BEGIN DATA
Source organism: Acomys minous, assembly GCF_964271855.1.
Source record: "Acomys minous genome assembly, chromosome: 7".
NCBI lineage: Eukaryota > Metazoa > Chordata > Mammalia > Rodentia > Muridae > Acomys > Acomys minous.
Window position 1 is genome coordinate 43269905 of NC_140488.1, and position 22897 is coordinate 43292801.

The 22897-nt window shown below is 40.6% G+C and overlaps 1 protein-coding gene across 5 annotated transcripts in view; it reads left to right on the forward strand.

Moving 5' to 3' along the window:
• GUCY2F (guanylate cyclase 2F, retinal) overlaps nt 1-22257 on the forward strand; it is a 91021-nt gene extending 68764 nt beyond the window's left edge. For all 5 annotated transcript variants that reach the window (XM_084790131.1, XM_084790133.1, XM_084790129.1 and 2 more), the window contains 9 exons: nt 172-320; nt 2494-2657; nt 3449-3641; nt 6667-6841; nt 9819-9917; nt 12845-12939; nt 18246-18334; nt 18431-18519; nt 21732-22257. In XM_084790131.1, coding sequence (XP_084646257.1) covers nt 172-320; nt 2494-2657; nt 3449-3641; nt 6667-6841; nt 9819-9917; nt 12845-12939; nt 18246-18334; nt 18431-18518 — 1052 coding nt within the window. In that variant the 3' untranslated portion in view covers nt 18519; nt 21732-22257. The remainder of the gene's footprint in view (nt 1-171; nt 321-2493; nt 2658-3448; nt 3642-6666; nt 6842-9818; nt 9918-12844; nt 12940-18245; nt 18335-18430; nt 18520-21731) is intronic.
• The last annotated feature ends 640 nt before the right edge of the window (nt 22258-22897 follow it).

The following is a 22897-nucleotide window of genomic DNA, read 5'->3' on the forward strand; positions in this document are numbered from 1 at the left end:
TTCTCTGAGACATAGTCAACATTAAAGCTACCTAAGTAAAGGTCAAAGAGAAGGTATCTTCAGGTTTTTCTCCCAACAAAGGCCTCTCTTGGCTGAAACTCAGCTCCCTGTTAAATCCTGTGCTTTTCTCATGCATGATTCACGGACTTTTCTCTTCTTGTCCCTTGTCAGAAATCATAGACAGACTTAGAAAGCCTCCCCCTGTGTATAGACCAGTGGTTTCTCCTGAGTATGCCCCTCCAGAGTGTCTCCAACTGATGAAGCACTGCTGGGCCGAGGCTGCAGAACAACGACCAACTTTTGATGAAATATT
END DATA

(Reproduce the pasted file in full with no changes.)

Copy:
Source organism: Acomys minous, assembly GCF_964271855.1.
Source record: "Acomys minous genome assembly, chromosome: 7".
NCBI lineage: Eukaryota > Metazoa > Chordata > Mammalia > Rodentia > Muridae > Acomys > Acomys minous.
Window position 1 is genome coordinate 43269905 of NC_140488.1, and position 22897 is coordinate 43292801.

The 22897-nt window shown below is 40.6% G+C and overlaps 1 protein-coding gene across 5 annotated transcripts in view; it reads left to right on the forward strand.

Moving 5' to 3' along the window:
• GUCY2F (guanylate cyclase 2F, retinal) overlaps nt 1-22257 on the forward strand; it is a 91021-nt gene extending 68764 nt beyond the window's left edge. For all 5 annotated transcript variants that reach the window (XM_084790131.1, XM_084790133.1, XM_084790129.1 and 2 more), the window contains 9 exons: nt 172-320; nt 2494-2657; nt 3449-3641; nt 6667-6841; nt 9819-9917; nt 12845-12939; nt 18246-18334; nt 18431-18519; nt 21732-22257. In XM_084790131.1, coding sequence (XP_084646257.1) covers nt 172-320; nt 2494-2657; nt 3449-3641; nt 6667-6841; nt 9819-9917; nt 12845-12939; nt 18246-18334; nt 18431-18518 — 1052 coding nt within the window. In that variant the 3' untranslated portion in view covers nt 18519; nt 21732-22257. The remainder of the gene's footprint in view (nt 1-171; nt 321-2493; nt 2658-3448; nt 3642-6666; nt 6842-9818; nt 9918-12844; nt 12940-18245; nt 18335-18430; nt 18520-21731) is intronic.
• The last annotated feature ends 640 nt before the right edge of the window (nt 22258-22897 follow it).

The following is a 22897-nucleotide window of genomic DNA, read 5'->3' on the forward strand; positions in this document are numbered from 1 at the left end:
TTCTCTGAGACATAGTCAACATTAAAGCTACCTAAGTAAAGGTCAAAGAGAAGGTATCTTCAGGTTTTTCTCCCAACAAAGGCCTCTCTTGGCTGAAACTCAGCTCCCTGTTAAATCCTGTGCTTTTCTCATGCATGATTCACGGACTTTTCTCTTCTTGTCCCTTGTCAGAAATCATAGACAGACTTAGAAAGCCTCCCCCTGTGTATAGACCAGTGGTTTCTCCTGAGTATGCCCCTCCAGAGTGTCTCCAACTGATGAAGCACTGCTGGGCCGAGGCTGCAGAACAACGACCAACTTTTGATGAAATATT